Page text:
All the films from all the editions, including those subsequently removed, presently totalling 1167. An easy way of seeing how…
Cool Hand Luke
What we've got here is failure to communicate.
Luke Jackson is a cool, gutsy prisoner in a Southern chain gang who, while refusing to buckle under to authority, keeps escaping and being recaptured. Nevertheless, the camp staff actively works to crush Luke until he finally breaks.
Any man who doesn't like this movie gets a night in the box.
Paul Newman was a legendary, gifted actor, and when I hear his name the first thing that comes to mind is Cool Hand Luke. The film is more than just a prison story, it is a fantastic character study about a man whom is incapable of conforming to the rules of society, both in and out of lock up. When we first see Luke, he is intoxicated and destroying parking meters by cutting off their heads. When the police arrive his reaction makes him seem merely like a drunk making a dumb decision, but as the film goes on it is obvious he simply cannot stop himself from breaking the rules, especially when faced with the strict routine of prison life.
Brilliant performances by the entire ensemble, but Paul Newman as Luke and George Kennedy as Dragline are clearly the stars here, stealing every single scene. A great film that I had not revisited in years.
Tells the stations of the cross of Luke who gains an undeniable Christian stature at the end of the road. You may have some fun by counting the blatant and the less obvious allusions to the Life of Jesus left by the screenwriters here. Academy award (well deserved) earned by George Kennedy in the Best Actor in a Supporting Role category. Masterpiece.
When he's eating the eggs and starts doing squats and the camera rocks back and forth with him, oh, it's just the best thing ever. Conrad Hall, what a champ.
"What we've got here is failure to communicate".
Paul Newman has the bluest eyes of anyone I have ever seen. On blu ray they sparkle like diamonds just like this film. The quintessential chain gang movie this follows ex-war hero Newman on his road to self-destruction. Southern hospitality doesn't come much meaner than this as our Paul becomes the ultimate anti-hero in a cinematic landmark. Directed with aplomb by Stuart Rosenberg with a stellar supporting cast and a blistering performance from it's star man this is a wonderful film. Harry Dean Stanton,Dennis Hopper,Joe Don Baker,Anthony Zerbe and Oscar winner George Kennedy make up a cast of memorable screw-ups amid the baking southern heat. Newman brings to life one of the…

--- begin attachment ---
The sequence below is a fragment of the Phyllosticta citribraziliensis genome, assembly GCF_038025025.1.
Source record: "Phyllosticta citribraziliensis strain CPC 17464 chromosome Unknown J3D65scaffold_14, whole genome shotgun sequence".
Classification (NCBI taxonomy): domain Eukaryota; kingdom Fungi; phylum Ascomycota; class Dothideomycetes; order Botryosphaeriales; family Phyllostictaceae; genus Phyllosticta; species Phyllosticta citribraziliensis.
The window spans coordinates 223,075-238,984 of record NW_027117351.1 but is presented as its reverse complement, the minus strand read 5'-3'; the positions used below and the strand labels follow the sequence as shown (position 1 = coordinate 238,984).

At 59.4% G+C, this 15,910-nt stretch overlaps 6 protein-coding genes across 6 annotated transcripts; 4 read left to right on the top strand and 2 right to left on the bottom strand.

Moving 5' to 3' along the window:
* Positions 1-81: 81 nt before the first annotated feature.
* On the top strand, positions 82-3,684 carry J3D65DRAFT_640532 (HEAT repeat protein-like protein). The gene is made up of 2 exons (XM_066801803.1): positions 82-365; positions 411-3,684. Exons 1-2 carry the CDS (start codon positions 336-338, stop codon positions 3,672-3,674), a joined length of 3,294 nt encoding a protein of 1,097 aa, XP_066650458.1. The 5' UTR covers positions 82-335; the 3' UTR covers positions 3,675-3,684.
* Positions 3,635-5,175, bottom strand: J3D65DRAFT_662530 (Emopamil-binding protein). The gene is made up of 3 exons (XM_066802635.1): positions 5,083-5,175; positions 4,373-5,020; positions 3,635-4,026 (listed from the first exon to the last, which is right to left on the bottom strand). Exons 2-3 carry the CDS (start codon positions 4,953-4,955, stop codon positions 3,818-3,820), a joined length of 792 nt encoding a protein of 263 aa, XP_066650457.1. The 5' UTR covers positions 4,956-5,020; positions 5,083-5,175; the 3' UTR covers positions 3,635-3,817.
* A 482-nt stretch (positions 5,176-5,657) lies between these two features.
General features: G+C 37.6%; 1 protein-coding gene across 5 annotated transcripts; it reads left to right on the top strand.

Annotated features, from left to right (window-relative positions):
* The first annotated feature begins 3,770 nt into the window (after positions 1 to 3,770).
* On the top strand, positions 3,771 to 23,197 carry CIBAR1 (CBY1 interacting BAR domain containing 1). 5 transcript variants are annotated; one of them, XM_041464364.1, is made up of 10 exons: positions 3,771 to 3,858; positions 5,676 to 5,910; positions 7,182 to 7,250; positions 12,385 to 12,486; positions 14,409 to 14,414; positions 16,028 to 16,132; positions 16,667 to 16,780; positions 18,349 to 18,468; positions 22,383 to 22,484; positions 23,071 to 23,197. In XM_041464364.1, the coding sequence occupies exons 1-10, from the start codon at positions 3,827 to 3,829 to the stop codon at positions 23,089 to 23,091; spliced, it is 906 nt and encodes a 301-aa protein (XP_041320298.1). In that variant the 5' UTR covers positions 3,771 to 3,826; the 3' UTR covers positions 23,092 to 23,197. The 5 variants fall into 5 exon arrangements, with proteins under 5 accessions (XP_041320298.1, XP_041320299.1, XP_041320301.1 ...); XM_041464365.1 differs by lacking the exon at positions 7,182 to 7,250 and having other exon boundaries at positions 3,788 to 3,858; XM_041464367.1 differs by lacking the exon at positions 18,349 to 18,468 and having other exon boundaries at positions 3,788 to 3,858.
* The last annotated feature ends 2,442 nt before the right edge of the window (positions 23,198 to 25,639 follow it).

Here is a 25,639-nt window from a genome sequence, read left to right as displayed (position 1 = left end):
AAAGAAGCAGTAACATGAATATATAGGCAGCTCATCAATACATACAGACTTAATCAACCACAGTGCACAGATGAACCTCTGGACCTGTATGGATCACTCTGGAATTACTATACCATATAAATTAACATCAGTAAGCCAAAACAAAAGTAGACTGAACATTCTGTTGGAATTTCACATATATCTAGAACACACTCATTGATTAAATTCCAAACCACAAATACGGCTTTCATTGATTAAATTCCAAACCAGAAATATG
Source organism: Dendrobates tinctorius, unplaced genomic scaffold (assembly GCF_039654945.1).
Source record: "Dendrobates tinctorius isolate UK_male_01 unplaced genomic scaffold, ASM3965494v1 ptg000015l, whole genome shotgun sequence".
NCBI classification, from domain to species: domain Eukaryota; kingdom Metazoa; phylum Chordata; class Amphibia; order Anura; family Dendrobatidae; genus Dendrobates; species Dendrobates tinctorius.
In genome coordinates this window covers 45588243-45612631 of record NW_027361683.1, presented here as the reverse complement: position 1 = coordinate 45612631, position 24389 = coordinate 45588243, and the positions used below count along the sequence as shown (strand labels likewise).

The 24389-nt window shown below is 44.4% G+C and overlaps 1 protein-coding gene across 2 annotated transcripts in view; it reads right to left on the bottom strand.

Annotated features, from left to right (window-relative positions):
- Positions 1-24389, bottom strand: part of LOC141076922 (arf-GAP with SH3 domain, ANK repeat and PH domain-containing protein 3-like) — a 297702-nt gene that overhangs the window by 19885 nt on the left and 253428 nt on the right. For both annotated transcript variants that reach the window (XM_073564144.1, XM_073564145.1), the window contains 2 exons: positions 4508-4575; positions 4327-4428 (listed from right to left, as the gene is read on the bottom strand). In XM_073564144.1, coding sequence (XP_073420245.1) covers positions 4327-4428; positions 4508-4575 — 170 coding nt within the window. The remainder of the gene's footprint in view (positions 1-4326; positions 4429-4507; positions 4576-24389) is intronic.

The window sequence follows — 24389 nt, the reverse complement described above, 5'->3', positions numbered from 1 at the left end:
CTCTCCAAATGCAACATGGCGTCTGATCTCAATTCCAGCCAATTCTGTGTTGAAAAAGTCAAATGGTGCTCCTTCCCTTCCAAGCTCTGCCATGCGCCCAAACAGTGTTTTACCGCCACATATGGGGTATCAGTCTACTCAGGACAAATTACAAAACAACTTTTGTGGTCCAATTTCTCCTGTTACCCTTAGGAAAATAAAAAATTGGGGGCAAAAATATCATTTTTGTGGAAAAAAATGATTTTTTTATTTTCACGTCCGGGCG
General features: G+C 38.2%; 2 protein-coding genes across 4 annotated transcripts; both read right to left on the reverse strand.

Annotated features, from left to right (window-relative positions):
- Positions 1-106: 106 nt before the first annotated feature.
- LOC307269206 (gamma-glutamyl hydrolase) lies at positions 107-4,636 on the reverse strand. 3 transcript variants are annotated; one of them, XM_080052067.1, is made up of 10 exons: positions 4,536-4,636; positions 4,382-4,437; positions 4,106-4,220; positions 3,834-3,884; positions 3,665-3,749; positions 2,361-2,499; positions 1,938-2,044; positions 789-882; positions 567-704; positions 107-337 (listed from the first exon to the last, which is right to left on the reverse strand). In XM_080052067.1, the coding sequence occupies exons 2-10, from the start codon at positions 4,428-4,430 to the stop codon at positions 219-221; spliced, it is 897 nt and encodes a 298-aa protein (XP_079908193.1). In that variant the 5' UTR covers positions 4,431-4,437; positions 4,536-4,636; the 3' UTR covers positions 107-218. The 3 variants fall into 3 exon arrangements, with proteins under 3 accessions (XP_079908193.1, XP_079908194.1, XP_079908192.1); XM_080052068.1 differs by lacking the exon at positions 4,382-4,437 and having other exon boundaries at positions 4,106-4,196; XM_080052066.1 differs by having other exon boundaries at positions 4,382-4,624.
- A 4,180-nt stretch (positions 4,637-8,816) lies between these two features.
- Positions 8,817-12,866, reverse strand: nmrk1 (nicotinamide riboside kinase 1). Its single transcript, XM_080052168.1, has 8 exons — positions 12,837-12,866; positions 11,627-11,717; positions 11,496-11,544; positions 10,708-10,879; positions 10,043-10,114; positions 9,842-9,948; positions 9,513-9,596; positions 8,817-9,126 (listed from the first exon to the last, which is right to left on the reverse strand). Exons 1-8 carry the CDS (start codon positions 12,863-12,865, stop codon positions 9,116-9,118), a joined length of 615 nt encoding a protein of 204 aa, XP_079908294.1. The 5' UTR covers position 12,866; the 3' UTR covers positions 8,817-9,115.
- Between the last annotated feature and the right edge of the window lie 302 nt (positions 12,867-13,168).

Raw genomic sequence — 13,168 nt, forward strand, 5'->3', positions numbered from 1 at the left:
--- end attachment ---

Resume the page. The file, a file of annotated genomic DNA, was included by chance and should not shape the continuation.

What a strange film. It's kind of like the Birdman of Animal House, or Shawshank of the Nerds. A prison film, but with the heart of a frat house comedy. I'm still not sure what to make of it.
I liked Newman a lot, though I can't say I was totally sold on some of the emotional beats that come for him part way through the film. As the quiet, but cocky, sly guy who could essentially run the joint without really saying a word, I thought he was awesome. He represents strength and hope to everyone there and you can see how invested they become in him later in the film.
There are some great sequences here, like when…
Very good movie, lots of biblical allegories and a good message. Not much happened but I couldn't turn away or stop watching.
I was tempted to bump this up to 4.5. In many ways the ultimate feel-good anti-establishment flick: A film that will take your mind off of things and show you a good time in spite of reinforcing the fact that everything around you is shit, which is the reason you put it on in the first place. I see this becoming an all-time favorite of mine.
Reminded me a lot of The Bridge on the River Kwai for some reason... But what the hell was up with all the slow fading transitions and particularly that ending...
The orchestrated or artificial elements of the film clash too violently with its own story. This felt like an eccentric and theatrical director attempting to direct a script that wanted to be "gritty". and results in something uneven. I guess I get a night in the box.
Do you see the movie poster, with Paul Newman just chillin' laid-back, acting like this movie is as cool as its name? It's certainly misleading. The movie itself is cool, but Stuart Rosenberg and Paul Newman's 'Cool Hand Luke' is certainly an important and influential American drama about non-conformity in the face of authority. It's a blueprint for 'One Flew Over the Cuckoo's Nest' and 'The Shawshank Redemption'.
The movie is divided into two halves. The first is a fun, sometimes aimless one, that builds the relationship between Newman and deserved Academy Award winner George Kennedy. There's a hot chick, a boxing match, and 50 hard boiled eggs, but despite their association with the film, I…
"What we've got here is failure to communicate"
If It's a movie about the life in prison then it is one of the greatest films of all time. But, I know deep down that it's not only about the life in prison or about someone who's trying to escape many times and failed again and again, and that makes even greater. It's a small picture of a giant rotten world, a world full of laws and rules, a world full of lies and liars. Why can't I live my life as an outlaw? a life that I choose to live and I have the right to do so. why it's always about following the rules? Isn't boring to live a life like that? a life that's planned for you by men.
That scene in the church is one of my favorite scenes of all time, and that last smile of Paul Newman is just as legendary as his performance.